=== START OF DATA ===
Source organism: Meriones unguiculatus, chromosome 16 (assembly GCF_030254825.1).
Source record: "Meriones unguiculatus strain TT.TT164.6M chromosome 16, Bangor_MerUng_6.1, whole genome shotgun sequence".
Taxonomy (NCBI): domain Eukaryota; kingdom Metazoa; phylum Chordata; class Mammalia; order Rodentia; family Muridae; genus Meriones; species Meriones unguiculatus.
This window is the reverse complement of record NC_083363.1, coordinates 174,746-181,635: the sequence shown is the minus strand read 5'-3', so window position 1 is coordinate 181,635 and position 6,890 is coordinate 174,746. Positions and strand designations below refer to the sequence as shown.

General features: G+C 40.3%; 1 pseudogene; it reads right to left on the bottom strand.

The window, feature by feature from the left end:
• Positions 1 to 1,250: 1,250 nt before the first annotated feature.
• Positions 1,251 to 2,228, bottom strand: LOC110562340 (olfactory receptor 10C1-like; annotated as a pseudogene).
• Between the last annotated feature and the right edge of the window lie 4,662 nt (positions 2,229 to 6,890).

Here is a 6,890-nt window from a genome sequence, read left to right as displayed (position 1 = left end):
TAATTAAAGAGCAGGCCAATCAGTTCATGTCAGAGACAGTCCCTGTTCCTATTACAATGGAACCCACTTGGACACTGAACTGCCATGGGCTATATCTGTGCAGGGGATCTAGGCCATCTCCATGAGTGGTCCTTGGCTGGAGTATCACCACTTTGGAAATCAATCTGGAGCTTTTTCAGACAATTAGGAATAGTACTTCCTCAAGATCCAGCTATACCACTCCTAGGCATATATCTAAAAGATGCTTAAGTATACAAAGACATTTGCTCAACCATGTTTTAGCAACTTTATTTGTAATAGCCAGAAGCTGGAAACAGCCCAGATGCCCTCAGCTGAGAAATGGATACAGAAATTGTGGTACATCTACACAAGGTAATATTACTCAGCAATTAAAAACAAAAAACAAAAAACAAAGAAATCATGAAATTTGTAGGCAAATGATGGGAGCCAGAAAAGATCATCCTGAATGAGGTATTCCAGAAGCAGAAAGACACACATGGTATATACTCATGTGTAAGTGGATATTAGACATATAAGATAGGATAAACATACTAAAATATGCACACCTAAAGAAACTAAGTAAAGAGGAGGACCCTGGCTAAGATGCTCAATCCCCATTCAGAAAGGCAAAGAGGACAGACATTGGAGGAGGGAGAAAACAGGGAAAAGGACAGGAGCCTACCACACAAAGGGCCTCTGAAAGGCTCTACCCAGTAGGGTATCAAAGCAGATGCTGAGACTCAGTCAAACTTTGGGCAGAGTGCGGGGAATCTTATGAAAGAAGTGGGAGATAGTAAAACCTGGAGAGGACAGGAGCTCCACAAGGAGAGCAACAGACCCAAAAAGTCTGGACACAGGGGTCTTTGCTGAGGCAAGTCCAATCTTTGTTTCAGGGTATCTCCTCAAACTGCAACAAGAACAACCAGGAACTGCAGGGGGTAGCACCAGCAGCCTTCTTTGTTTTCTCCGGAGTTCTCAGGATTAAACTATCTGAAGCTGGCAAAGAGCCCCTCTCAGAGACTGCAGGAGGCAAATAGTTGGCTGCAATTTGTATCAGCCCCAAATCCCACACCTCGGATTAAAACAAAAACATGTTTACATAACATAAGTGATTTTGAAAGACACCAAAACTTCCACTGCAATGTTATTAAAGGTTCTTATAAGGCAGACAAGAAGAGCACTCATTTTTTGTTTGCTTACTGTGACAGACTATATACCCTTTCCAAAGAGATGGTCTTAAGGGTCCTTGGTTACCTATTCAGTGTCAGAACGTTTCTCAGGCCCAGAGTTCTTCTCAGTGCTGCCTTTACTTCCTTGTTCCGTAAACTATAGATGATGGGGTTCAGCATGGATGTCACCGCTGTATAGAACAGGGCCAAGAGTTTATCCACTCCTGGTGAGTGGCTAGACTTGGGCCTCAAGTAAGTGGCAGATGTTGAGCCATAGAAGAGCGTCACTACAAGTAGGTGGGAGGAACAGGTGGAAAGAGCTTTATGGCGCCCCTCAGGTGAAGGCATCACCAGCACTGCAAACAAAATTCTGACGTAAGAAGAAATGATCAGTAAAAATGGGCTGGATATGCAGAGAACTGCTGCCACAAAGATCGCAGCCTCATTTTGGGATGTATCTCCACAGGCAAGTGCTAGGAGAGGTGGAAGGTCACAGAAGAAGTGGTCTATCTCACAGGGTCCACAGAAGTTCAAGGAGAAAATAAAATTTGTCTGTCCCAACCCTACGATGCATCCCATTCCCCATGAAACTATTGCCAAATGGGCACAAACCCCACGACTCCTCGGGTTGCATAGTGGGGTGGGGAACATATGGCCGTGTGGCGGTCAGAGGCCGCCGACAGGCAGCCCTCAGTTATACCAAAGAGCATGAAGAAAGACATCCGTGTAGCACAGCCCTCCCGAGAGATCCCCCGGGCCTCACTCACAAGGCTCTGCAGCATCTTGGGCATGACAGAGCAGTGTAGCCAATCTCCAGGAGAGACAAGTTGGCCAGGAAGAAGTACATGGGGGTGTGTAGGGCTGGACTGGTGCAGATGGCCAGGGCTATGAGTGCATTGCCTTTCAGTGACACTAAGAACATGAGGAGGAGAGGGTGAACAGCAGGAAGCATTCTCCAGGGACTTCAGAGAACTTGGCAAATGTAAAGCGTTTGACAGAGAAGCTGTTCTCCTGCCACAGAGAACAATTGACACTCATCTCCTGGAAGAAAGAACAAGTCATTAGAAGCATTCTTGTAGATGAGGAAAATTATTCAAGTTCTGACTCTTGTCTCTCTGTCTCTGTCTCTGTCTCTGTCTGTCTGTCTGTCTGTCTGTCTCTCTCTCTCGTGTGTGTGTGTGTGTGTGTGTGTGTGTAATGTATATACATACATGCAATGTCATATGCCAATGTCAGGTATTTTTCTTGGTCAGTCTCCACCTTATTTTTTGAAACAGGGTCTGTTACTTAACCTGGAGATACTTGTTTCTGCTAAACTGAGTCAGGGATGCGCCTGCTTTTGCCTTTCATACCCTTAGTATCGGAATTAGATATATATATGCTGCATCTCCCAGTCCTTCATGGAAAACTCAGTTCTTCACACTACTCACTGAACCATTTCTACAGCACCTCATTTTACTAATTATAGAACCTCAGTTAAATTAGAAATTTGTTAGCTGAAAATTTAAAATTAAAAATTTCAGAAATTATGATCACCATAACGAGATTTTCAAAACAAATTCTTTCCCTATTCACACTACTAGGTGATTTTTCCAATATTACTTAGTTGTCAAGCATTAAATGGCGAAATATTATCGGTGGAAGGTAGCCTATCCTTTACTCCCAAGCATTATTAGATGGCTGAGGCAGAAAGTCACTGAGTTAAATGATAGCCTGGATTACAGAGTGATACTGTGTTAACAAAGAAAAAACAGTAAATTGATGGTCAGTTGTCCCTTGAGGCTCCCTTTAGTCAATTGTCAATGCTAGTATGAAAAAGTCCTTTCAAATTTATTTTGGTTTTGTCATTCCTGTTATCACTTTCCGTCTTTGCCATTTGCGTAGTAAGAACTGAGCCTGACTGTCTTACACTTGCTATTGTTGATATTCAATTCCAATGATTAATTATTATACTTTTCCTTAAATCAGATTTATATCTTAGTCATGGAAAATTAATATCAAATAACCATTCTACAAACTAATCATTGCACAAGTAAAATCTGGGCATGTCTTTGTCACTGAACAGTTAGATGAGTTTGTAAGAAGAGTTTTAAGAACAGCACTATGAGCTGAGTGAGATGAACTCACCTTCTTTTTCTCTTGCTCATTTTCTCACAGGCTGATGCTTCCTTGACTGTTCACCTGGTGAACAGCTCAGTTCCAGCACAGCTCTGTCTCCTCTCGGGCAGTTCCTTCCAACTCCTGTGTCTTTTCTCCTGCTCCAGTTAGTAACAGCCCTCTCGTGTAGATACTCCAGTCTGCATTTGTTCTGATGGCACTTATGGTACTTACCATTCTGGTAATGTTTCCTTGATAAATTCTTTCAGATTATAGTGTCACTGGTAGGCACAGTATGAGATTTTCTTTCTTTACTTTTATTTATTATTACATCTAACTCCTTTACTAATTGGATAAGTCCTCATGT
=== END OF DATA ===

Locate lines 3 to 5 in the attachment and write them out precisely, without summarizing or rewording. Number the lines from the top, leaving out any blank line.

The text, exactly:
Taxonomy (NCBI): domain Eukaryota; kingdom Metazoa; phylum Chordata; class Mammalia; order Rodentia; family Muridae; genus Meriones; species Meriones unguiculatus.
This window is the reverse complement of record NC_083363.1, coordinates 174,746-181,635: the sequence shown is the minus strand read 5'-3', so window position 1 is coordinate 181,635 and position 6,890 is coordinate 174,746. Positions and strand designations below refer to the sequence as shown.

General features: G+C 40.3%; 1 pseudogene; it reads right to left on the bottom strand.